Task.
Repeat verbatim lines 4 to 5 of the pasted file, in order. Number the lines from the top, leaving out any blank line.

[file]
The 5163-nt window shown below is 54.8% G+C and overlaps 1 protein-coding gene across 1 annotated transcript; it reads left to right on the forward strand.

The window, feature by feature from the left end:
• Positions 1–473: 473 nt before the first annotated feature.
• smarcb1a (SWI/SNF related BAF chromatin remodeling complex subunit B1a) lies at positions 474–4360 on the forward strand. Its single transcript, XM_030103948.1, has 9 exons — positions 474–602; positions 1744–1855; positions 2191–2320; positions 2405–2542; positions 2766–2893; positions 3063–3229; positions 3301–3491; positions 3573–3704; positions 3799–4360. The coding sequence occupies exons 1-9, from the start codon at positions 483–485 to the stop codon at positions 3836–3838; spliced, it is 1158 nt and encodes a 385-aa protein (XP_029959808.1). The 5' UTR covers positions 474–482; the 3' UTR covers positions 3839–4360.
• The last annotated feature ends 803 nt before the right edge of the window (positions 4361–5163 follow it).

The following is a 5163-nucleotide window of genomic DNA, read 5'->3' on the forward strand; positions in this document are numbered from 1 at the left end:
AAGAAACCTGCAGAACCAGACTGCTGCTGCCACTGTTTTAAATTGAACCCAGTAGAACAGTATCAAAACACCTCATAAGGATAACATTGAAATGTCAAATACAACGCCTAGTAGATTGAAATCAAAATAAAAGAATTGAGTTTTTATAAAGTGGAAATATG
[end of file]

• smarcb1a (SWI/SNF related BAF chromatin remodeling complex subunit B1a) lies at positions 474–4360 on the forward strand. Its single transcript, XM_030103948.1, has 9 exons — positions 474–602; positions 1744–1855; positions 2191–2320; positions 2405–2542; positions 2766–2893; positions 3063–3229; positions 3301–3491; positions 3573–3704; positions 3799–4360. The coding sequence occupies exons 1-9, from the start codon at positions 483–485 to the stop codon at positions 3836–3838; spliced, it is 1158 nt and encodes a 385-aa protein (XP_029959808.1). The 5' UTR covers positions 474–482; the 3' UTR covers positions 3839–4360.
• The last annotated feature ends 803 nt before the right edge of the window (positions 4361–5163 follow it).